On the edge of the Timor and Arafura Seas, situated closer to the islands of Indonesia than the vast majority of Australia, the ‘Top End’ is a region of climatic extremes, spectacular storm skies and an annual cycle of environmental rebirth.  Only operating when temperatures are comfortable and wildlife is abundant, fishing for Barramundi takes place March to April before morphing into a safari lodge May to October annually.  The lodge closes November to January when it’s frightfully hot and wet.

April to July

The early part of the ‘Dry’

Nights can be cool and early morning fogs common. The days are warm, dry and generally cloudless with some spectacular sunsets. From April the water begins to slowly recede from the floodplains. This is the season of life and rebirth as many species start to teach their young how to navigate the floodplains. You’ll see Magpie Geese chicks running through the floodplain having not quite mastered flight, Spot Agile Wallaby joeys learning to hop and Jacana chicks learning to manoeuvre on their stilt legs.

August to September

The late part of the ‘Dry’

Days and nights start to warm up, leading to many tropical woodland plants flowering at this time of year. Watch as Australian Pelicans blanket the floodplain in white and marvel as the waters begin to retreat creating pockets of water concentration that draw in extraordinary numbers of birdlife rarely seen in Australia. This is an exciting time for photographers and bird-enthusiasts, as both fantastic photographic opportunities and bird watching becomes as easy as looking toward the floodplain.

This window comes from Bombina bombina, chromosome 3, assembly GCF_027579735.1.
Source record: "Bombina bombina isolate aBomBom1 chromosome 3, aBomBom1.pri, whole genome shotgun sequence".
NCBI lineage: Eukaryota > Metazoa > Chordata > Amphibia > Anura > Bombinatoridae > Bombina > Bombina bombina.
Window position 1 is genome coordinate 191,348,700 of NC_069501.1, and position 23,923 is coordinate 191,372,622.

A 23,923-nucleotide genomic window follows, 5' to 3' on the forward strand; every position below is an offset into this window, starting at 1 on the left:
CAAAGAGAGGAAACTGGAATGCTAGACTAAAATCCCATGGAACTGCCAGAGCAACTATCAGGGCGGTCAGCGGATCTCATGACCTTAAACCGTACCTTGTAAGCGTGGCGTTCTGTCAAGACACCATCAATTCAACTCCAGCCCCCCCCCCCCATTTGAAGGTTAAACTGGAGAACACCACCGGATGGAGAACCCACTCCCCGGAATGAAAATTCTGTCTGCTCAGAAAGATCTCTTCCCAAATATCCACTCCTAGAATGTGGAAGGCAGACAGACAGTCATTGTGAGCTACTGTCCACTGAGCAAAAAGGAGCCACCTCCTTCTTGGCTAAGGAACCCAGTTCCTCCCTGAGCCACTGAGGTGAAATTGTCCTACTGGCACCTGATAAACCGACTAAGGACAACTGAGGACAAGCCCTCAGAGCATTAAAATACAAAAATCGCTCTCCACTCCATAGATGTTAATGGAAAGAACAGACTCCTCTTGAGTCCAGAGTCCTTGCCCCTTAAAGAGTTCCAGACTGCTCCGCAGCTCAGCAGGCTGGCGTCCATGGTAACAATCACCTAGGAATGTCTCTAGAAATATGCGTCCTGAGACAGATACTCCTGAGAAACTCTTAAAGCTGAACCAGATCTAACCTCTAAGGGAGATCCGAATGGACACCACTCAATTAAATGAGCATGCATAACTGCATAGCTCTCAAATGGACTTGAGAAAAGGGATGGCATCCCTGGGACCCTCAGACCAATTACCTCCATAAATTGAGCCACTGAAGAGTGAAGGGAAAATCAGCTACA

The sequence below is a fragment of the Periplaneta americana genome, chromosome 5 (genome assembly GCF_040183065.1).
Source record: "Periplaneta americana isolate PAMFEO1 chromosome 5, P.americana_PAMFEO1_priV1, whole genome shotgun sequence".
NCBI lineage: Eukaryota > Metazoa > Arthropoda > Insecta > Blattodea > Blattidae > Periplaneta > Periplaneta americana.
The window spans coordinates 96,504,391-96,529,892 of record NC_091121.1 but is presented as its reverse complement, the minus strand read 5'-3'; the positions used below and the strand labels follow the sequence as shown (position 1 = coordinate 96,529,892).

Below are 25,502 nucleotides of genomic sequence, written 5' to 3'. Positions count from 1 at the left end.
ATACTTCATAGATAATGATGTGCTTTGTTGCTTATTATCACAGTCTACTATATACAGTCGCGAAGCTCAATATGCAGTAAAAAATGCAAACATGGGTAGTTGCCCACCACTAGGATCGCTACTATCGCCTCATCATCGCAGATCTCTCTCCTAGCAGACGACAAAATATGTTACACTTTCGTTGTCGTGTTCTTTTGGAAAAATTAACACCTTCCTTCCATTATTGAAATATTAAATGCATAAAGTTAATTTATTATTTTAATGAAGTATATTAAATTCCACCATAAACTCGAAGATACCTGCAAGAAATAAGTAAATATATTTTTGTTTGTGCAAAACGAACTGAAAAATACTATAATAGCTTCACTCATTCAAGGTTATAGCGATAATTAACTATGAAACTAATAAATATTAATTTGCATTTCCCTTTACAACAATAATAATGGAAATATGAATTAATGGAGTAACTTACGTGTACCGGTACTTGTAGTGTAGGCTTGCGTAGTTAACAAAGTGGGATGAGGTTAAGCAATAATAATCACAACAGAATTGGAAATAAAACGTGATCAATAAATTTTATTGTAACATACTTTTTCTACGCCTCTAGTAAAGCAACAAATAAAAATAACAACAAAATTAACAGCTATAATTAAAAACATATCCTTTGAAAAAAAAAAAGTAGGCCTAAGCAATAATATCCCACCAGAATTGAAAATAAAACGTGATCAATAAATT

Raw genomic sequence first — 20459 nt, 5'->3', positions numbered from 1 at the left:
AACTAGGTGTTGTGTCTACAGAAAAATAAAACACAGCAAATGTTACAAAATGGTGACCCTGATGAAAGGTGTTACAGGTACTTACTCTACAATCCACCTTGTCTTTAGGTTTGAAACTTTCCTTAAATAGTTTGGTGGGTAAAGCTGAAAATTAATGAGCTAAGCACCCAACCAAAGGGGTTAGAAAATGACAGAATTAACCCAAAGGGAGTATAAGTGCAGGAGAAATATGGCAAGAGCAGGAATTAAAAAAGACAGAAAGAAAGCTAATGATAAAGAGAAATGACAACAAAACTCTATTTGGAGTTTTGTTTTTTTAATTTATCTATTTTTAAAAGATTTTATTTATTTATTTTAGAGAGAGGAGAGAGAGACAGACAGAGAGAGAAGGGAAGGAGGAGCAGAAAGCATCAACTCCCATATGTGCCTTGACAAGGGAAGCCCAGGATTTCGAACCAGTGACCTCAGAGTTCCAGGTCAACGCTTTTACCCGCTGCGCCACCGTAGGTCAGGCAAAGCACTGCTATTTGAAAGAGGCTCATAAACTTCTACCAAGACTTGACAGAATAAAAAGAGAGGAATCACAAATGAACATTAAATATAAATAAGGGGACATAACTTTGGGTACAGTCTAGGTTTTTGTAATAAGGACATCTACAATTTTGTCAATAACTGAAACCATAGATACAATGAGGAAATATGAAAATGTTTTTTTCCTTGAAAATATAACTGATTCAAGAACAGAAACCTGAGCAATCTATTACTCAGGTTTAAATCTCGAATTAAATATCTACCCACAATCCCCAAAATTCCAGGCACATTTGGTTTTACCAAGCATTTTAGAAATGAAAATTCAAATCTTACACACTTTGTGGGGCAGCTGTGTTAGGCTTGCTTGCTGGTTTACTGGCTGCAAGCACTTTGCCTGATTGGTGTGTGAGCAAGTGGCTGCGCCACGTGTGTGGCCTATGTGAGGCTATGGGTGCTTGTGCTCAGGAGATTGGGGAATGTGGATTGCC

October to December

The build up to the ‘Wet’

This is a time of increasing humidity and heat, with the build-up of massive cumulus clouds and exciting thunder and lightning shows. Birdlife continues to congregate in extraordinary numbers in October. With the dry season coming to an end, the floodplains remaining pockets of water are an abundant source of wildlife. The drying floodplain opens up access to new regions waiting to be explored by 4WD, quad bike and by foot and the Sampan Creek provides a hive of activity on croc-spotting river cruises.

January to March

The main part of the ‘Wet’

The arrival of the monsoon season brings heavy rains, high tides and humidity. The rivers break their banks and spread out across the floodplains, water lilies flower and life returns to the country in all its majesty. The wilderness is voracious and the food-chain is bloated from the run-off by insects, frogs, small fish, big fish, bigger fish, and crocs. With an ample wet season February can deliver an early run off but you’ll need to be a fan of dramatic tropical storms and not afraid of the heat. 

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